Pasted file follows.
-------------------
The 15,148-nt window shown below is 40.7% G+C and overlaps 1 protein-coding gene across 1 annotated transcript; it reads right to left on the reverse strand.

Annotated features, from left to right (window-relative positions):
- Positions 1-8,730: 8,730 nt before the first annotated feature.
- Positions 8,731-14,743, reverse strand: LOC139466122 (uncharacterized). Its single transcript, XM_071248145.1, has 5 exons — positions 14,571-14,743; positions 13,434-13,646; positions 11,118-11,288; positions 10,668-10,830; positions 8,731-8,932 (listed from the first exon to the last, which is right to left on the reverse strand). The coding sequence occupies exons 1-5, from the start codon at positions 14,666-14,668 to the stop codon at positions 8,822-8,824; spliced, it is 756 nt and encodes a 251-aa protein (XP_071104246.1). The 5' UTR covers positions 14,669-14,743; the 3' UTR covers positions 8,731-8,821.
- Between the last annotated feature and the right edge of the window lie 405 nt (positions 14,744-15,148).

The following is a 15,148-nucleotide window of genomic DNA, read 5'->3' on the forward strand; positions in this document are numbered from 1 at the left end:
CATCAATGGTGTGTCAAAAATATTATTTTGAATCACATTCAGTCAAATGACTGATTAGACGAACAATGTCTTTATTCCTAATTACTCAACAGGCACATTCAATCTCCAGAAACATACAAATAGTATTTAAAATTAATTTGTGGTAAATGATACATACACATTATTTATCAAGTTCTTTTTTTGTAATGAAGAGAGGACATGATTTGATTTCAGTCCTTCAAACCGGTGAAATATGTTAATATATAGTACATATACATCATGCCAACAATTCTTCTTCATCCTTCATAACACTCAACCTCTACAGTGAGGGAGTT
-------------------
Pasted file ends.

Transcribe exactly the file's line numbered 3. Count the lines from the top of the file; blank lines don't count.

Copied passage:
- Positions 1-8,730: 8,730 nt before the first annotated feature.